Second is lack of branching in the Critical Path mentioned in those examples. That is not to say that any or all of those examples didn’t have branching, but when branching in a level, avoid branching at the story events, unless you want the story to branch as well. The reason is purely logistical – you want your player to experience the story’s events in a certain order, so the level must present them in a certain order, and if it is possible to skip a step, or complete a step out of order, you risk your story being told incorrectly. Like before, there are exceptions to this rule, such as a story driven solely by character choices, but, like before, this is a good rule of thumb to learn with.

As I’m sure you are seeing by now, the theory behind the Critical Path is much more complex than traveling from Point A to Point B. It is telling a story along a line (or path!) that culminates in your player reaching some goal or ending (the end of that level) that results in either the continuation of the game’s story, or its conclusion.

Now does that mean that every single level has to have a Critical Path that is riddled with story events that submerge a player into a fully in depth story? Of course not. Let’s look at the first level of Bionic Commando: Reloaded, affectionately called ‘Area 1’. All this level does is have the player fight some enemies, learn how to use computer hacking, unlock a door, and kill a Boss. There is no deep story in this level. In fact, the only story you get is a breath tutorial on how to hack computers, and a hint on defeating the Boss of that level. And here the very succinct Critical Path leads the player through it with an elegance that is worthy of the franchise.

Does this also mean that every single level has to have either a detailed Critical Path filled with story elements OR a high level of exploration? No, not at all. Let’s look at one of the latter levels of Bioshock. where the player has to collect a tonic to undo a mental effect inflicted upon him by the main antagonist. This level’s Critical Path is heavily laden with story elements, and every junction in the level reveal even more highly detailed information about the story. However, at the same time, the level is very big and allows for a high level of exploration, plenty of those Optional Paths we talked about, with tons of risks and rewards. It was, quite possibly, my favorite level of the game.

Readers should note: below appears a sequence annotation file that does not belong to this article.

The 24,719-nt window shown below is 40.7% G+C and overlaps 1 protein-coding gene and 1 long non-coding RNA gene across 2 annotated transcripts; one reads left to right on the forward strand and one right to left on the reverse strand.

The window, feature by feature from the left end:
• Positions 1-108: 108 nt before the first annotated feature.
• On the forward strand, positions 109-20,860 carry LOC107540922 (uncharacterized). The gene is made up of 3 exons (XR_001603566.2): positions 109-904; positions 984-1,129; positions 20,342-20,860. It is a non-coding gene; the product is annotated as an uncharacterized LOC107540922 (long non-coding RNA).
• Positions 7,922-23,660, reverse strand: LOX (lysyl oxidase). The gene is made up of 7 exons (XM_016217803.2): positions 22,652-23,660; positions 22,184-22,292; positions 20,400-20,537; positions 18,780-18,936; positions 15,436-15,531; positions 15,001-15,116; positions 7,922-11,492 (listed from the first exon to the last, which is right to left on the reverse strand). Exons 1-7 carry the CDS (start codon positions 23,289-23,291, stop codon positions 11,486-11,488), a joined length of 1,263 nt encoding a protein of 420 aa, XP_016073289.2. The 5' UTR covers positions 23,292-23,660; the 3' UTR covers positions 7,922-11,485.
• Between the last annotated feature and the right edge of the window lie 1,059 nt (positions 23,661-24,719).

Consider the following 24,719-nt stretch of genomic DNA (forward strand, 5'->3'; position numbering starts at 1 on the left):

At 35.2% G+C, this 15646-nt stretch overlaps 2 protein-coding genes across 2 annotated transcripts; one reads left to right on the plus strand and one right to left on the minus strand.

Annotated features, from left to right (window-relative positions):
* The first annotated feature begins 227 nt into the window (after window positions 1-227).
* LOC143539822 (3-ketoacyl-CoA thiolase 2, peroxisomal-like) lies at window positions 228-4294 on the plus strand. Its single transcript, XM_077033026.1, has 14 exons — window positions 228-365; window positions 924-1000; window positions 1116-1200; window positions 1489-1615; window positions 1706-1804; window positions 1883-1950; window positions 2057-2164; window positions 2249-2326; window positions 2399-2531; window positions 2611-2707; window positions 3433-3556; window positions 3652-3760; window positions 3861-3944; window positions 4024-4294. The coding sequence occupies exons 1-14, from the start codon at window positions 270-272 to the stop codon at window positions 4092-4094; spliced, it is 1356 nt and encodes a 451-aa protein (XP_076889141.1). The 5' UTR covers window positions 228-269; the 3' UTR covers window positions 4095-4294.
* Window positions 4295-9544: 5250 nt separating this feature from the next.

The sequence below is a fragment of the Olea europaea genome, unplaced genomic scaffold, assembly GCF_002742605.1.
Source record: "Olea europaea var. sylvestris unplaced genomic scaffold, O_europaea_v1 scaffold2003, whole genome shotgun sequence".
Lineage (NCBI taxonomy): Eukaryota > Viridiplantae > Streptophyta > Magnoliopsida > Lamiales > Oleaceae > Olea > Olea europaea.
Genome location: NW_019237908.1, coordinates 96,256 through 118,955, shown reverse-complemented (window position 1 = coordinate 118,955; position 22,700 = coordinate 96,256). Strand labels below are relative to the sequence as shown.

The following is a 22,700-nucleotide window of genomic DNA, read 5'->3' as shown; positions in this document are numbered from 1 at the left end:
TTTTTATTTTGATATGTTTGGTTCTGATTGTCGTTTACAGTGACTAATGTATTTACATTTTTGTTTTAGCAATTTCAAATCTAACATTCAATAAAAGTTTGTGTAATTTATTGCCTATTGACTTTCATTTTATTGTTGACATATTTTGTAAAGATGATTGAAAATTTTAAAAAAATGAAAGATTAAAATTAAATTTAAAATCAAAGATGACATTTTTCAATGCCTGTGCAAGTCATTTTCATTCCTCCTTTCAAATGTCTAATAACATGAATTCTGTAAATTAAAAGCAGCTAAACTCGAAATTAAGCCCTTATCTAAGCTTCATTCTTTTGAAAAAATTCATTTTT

So now that we have the theory of the Critical Path firmly understood, let’s talk about its application. Unfortunately, this is where a lot of art comes in and slaps aside procedure, making it difficult for me to explain the finer points to you. Over the years, however, I have compiled a list of steps that I find make the development of the critical path of a level much easier. I believe that while these steps are not universal, they work in most circumstances. For these examples, I will cite in my work for Spirit of the Deep how I handled the list’s elements.

  1. Look at the concept for the level you are developing, reading through it slowly and asking yourself the following questions: What am I attempting to accomplish in this level? What part of the story of my game is being revealed in this level? What will the player characters learn in this level? What will the player characters accomplish in this level?

    For Spirit of the Deep, I answered this way in reference to the first Totem Dungeon: I want to have Eric earn his first totem and learn about his grandfather’s devotion to the spirits. I want the story elements of Eric having flashbacks about his grandfather to occur in this level. Eric will learn about his grandfather’s link to the Totems and how he is, by proxy, linked. Eric will gain his first Totem.

    Once you have answered your questions, refer back to the concept and ask yourself the following question: Given my concept, how will the player characters accomplish and learn what is detailed in the above bullet point?

    For Spirit of the Deep, I answered this way in reference to the first Totem Dungeon: I want to have Eric see visions of his grandfather in past work with the Totems at three different points within the dungeon, as well as at the end right before gaining the First Totem.

    Once you have answered that question, you are ready to being drawing your map. But first, ask yourself the following question: Given everything that I have decided so far, what should the places on the map be where these story events happen, and how spread out should they be?

    For Spirit of the Deep, I answered this way in reference to the first Totem Dungeon: The first story point so be halfway through the dungeons, the second should be three quarters of the way through the dungeon, the third one should be right before the Boss Room, and the last one should be right after the Boss Fight. I want the first one to be in an obvious mid-point room. I want the second one to be in a small room linking two puzzle rooms together. I want the third one to be in front of the Boss Room’s Door. I want the last one to be in the Boss Room.

    Once you have answered that question, draw out the places where the story elements are revealed, evenly spaced on the graph paper. Don’t worry, you can redraw your map if you don’t have things placed properly. Now with an accurate and fair representation of how things will be spaced, ask yourself these questions: How can I link the story element places together in a way that will flow well? How can I make movement through the level, from point to point, enjoyable?